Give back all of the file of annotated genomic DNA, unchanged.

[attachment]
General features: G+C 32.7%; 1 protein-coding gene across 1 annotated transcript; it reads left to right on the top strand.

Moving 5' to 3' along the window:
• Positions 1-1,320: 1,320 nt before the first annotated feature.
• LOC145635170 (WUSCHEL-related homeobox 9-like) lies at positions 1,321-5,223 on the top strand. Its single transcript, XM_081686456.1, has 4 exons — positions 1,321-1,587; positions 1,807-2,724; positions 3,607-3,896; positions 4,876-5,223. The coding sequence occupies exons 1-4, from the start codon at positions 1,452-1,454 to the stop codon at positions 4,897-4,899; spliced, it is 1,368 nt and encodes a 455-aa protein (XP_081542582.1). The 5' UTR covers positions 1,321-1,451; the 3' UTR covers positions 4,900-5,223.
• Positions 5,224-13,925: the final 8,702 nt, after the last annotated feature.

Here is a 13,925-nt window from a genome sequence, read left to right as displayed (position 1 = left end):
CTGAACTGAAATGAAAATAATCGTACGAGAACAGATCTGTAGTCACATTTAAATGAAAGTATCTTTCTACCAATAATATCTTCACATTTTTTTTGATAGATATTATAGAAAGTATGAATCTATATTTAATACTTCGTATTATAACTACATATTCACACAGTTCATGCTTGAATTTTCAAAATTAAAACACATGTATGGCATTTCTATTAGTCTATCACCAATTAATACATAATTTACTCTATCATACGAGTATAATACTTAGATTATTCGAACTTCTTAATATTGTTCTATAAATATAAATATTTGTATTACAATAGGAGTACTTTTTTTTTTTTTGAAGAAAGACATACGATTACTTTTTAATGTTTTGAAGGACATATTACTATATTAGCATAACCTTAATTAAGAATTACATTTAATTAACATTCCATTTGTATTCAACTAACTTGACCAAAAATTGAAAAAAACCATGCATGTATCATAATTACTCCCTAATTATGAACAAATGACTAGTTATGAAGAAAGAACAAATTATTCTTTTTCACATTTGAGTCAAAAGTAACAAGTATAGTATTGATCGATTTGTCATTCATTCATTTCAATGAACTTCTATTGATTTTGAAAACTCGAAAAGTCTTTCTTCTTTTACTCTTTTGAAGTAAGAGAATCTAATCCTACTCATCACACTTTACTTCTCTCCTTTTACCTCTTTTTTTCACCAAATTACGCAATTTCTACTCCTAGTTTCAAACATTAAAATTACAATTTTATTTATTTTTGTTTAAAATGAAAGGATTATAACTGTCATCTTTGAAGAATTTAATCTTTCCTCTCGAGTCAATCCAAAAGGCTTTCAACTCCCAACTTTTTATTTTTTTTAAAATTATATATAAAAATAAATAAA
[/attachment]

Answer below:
General features: G+C 32.7%; 1 protein-coding gene across 1 annotated transcript; it reads left to right on the top strand.

Moving 5' to 3' along the window:
• Positions 1-1,320: 1,320 nt before the first annotated feature.
• LOC145635170 (WUSCHEL-related homeobox 9-like) lies at positions 1,321-5,223 on the top strand. Its single transcript, XM_081686456.1, has 4 exons — positions 1,321-1,587; positions 1,807-2,724; positions 3,607-3,896; positions 4,876-5,223. The coding sequence occupies exons 1-4, from the start codon at positions 1,452-1,454 to the stop codon at positions 4,897-4,899; spliced, it is 1,368 nt and encodes a 455-aa protein (XP_081542582.1). The 5' UTR covers positions 1,321-1,451; the 3' UTR covers positions 4,900-5,223.
• Positions 5,224-13,925: the final 8,702 nt, after the last annotated feature.

Here is a 13,925-nt window from a genome sequence, read left to right as displayed (position 1 = left end):
CTGAACTGAAATGAAAATAATCGTACGAGAACAGATCTGTAGTCACATTTAAATGAAAGTATCTTTCTACCAATAATATCTTCACATTTTTTTTGATAGATATTATAGAAAGTATGAATCTATATTTAATACTTCGTATTATAACTACATATTCACACAGTTCATGCTTGAATTTTCAAAATTAAAACACATGTATGGCATTTCTATTAGTCTATCACCAATTAATACATAATTTACTCTATCATACGAGTATAATACTTAGATTATTCGAACTTCTTAATATTGTTCTATAAATATAAATATTTGTATTACAATAGGAGTACTTTTTTTTTTTTTGAAGAAAGACATACGATTACTTTTTAATGTTTTGAAGGACATATTACTATATTAGCATAACCTTAATTAAGAATTACATTTAATTAACATTCCATTTGTATTCAACTAACTTGACCAAAAATTGAAAAAAACCATGCATGTATCATAATTACTCCCTAATTATGAACAAATGACTAGTTATGAAGAAAGAACAAATTATTCTTTTTCACATTTGAGTCAAAAGTAACAAGTATAGTATTGATCGATTTGTCATTCATTCATTTCAATGAACTTCTATTGATTTTGAAAACTCGAAAAGTCTTTCTTCTTTTACTCTTTTGAAGTAAGAGAATCTAATCCTACTCATCACACTTTACTTCTCTCCTTTTACCTCTTTTTTTCACCAAATTACGCAATTTCTACTCCTAGTTTCAAACATTAAAATTACAATTTTATTTATTTTTGTTTAAAATGAAAGGATTATAACTGTCATCTTTGAAGAATTTAATCTTTCCTCTCGAGTCAATCCAAAAGGCTTTCAACTCCCAACTTTTTATTTTTTTTAAAATTATATATAAAAATAAATAAA